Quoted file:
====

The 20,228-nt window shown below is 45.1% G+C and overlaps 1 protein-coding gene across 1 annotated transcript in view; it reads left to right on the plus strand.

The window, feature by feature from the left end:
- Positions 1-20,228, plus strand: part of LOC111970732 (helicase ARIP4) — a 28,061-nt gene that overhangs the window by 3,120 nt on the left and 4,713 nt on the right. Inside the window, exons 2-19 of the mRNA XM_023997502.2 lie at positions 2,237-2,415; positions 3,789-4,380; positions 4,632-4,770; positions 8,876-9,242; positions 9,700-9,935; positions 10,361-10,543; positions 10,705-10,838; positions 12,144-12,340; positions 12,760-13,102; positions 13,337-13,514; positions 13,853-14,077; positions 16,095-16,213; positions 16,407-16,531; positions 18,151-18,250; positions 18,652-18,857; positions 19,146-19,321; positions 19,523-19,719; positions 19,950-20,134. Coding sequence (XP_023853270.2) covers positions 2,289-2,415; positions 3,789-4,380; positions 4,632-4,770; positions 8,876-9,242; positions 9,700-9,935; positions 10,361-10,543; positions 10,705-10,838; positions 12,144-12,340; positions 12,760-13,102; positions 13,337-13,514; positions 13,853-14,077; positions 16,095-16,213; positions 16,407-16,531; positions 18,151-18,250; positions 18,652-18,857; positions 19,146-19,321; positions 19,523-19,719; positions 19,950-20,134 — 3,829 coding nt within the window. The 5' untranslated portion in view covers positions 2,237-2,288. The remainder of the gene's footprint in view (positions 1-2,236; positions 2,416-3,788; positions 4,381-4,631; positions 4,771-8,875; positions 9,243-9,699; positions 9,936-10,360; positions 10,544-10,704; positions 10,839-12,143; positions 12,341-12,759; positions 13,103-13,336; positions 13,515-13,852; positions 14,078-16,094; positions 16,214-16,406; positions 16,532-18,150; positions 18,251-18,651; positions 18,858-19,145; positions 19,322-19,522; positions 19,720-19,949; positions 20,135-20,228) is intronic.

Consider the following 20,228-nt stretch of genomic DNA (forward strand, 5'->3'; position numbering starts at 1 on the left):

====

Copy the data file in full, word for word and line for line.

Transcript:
The 20,228-nt window shown below is 45.1% G+C and overlaps 1 protein-coding gene across 1 annotated transcript in view; it reads left to right on the plus strand.

The window, feature by feature from the left end:
- Positions 1-20,228, plus strand: part of LOC111970732 (helicase ARIP4) — a 28,061-nt gene that overhangs the window by 3,120 nt on the left and 4,713 nt on the right. Inside the window, exons 2-19 of the mRNA XM_023997502.2 lie at positions 2,237-2,415; positions 3,789-4,380; positions 4,632-4,770; positions 8,876-9,242; positions 9,700-9,935; positions 10,361-10,543; positions 10,705-10,838; positions 12,144-12,340; positions 12,760-13,102; positions 13,337-13,514; positions 13,853-14,077; positions 16,095-16,213; positions 16,407-16,531; positions 18,151-18,250; positions 18,652-18,857; positions 19,146-19,321; positions 19,523-19,719; positions 19,950-20,134. Coding sequence (XP_023853270.2) covers positions 2,289-2,415; positions 3,789-4,380; positions 4,632-4,770; positions 8,876-9,242; positions 9,700-9,935; positions 10,361-10,543; positions 10,705-10,838; positions 12,144-12,340; positions 12,760-13,102; positions 13,337-13,514; positions 13,853-14,077; positions 16,095-16,213; positions 16,407-16,531; positions 18,151-18,250; positions 18,652-18,857; positions 19,146-19,321; positions 19,523-19,719; positions 19,950-20,134 — 3,829 coding nt within the window. The 5' untranslated portion in view covers positions 2,237-2,288. The remainder of the gene's footprint in view (positions 1-2,236; positions 2,416-3,788; positions 4,381-4,631; positions 4,771-8,875; positions 9,243-9,699; positions 9,936-10,360; positions 10,544-10,704; positions 10,839-12,143; positions 12,341-12,759; positions 13,103-13,336; positions 13,515-13,852; positions 14,078-16,094; positions 16,214-16,406; positions 16,532-18,150; positions 18,251-18,651; positions 18,858-19,145; positions 19,322-19,522; positions 19,720-19,949; positions 20,135-20,228) is intronic.

Consider the following 20,228-nt stretch of genomic DNA (forward strand, 5'->3'; position numbering starts at 1 on the left):